When Mike Kaufman first approached me about starting a blog, I thought he was crazy. Many significant doubts sprang up in my mind:
What would be the point?
At the time, I was an ordinary classroom teacher. Who cared what I thought. There were better, smarter, and more-experienced voices out there. But, once Mike and I started talking about the idea of a blog in more detail, it made more sense. We both had many years of experience in the classroom. Even the basics would be valuable to someone just entering the profession. Beyond the basics, Mike and I were both curious, open to new ideas, anxious to share ideas and collaborate with our peers, passionate about excellence, and we were both committed to making education more relevant, authentic and engaging for our students. Teachers tend to spend too much time in our rooms, isolated from each other. We usually only get together at meetings or professional development sessions. Writing a blog is a great way to break out of our silos and share our ideas and experiences with the teacher next door, and even those on the other side of the planet. Everyone should start a blog.
Where would we find the time for a blog?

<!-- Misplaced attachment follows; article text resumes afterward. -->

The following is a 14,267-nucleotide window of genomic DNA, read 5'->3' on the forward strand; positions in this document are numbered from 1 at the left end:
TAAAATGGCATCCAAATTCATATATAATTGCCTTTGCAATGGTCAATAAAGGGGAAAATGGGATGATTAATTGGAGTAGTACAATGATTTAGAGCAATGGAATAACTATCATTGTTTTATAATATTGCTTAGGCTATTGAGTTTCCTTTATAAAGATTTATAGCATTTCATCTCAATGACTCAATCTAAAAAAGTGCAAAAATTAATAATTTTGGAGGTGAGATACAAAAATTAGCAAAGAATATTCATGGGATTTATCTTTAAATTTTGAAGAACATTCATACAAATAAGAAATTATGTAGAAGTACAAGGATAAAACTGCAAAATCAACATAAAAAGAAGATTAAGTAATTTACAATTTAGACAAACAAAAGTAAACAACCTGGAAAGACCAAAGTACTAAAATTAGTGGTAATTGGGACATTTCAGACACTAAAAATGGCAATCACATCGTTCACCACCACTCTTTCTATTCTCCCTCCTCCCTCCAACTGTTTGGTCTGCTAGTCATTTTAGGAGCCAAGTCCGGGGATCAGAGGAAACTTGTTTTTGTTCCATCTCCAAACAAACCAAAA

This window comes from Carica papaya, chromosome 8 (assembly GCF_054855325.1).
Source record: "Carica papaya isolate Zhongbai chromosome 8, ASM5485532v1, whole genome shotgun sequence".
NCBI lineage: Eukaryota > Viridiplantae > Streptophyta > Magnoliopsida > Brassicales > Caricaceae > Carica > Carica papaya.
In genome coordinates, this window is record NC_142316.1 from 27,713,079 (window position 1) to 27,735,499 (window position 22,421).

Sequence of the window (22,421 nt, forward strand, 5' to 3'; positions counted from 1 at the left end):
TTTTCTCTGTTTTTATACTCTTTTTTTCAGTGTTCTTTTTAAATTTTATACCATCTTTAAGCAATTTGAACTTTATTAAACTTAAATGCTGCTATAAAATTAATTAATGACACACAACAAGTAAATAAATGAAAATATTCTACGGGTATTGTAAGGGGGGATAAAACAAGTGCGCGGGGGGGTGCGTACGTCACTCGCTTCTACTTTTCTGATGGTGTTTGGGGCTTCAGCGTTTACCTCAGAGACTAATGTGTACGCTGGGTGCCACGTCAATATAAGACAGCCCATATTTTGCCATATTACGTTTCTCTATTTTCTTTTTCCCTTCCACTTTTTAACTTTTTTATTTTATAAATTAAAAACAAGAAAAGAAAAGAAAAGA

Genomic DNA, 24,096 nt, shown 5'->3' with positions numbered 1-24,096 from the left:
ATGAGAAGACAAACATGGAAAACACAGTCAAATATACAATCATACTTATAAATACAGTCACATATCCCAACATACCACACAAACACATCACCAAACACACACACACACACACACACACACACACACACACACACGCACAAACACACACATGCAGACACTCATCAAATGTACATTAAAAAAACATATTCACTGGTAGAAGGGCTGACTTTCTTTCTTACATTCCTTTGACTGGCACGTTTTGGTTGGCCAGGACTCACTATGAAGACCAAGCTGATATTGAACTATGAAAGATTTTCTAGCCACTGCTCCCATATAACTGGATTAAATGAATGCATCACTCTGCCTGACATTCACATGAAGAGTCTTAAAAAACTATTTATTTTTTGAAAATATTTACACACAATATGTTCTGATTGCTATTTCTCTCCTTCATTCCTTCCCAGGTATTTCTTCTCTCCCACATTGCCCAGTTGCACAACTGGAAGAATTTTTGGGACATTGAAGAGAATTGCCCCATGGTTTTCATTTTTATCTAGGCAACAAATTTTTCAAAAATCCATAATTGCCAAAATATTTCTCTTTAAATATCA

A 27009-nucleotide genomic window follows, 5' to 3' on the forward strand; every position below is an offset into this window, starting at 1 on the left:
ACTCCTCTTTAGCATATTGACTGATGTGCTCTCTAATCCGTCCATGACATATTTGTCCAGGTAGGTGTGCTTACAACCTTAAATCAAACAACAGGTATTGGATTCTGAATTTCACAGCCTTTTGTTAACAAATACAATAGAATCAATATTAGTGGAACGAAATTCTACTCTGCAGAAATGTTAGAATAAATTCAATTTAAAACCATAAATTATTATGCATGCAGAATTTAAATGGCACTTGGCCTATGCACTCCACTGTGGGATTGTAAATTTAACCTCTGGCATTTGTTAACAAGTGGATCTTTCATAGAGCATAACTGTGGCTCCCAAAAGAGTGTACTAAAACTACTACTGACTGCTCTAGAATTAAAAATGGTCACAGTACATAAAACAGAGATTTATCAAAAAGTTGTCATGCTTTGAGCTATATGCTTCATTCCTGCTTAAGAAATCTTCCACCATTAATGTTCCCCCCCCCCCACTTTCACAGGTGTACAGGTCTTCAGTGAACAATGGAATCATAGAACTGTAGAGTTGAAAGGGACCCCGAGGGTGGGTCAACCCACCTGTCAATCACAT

Yes, at first it was a challenge to find the time to write a blog post. Our goal was to produce one post a week. But, soon we were hammering out four times that many posts. In fact, we had to slow down the writing to avoid over-saturating our distribution/marketing channels! What began as a chore became a new mindset – our perspective changed and we began to see story ideas everywhere:
- Those basic best-practices we’ve been employing since coming out of grad school
- Casual conversations with peers
- New technology employed by peers and even students
- Tweets and other social media posts
- Experiences in our leadership meetings and professional development sessions
- Books we read
Even conversations with my spouse sparked ideas. Once we got started, we couldn’t stop.
Who would want to read our thoughts on education?
We started slow. I remember the feeling when the very first person read an article – we were so pumped. But, by May of 2015, we were averaging 1000 views a month. Currently, we are sitting at 13,000 visitors and almost 20,000 views. Turns out that teachers really want to hear from each other.
What would we write about?
Since posting our first article on October 29, 2015, High Five History has posted more than 80 stories. We’ve written about the first days of school, the last days of school, warm-up activities, and a multitude of tech ideas. In general, we wrote about the fundamentals of good teaching, along with a bunch of handy assessment and teaching strategies. We wrote so much that we were able to compile the first years’ articles into a 130-page book. The book’s publication was a perfect cap to an amazing year.
We look forward to many more!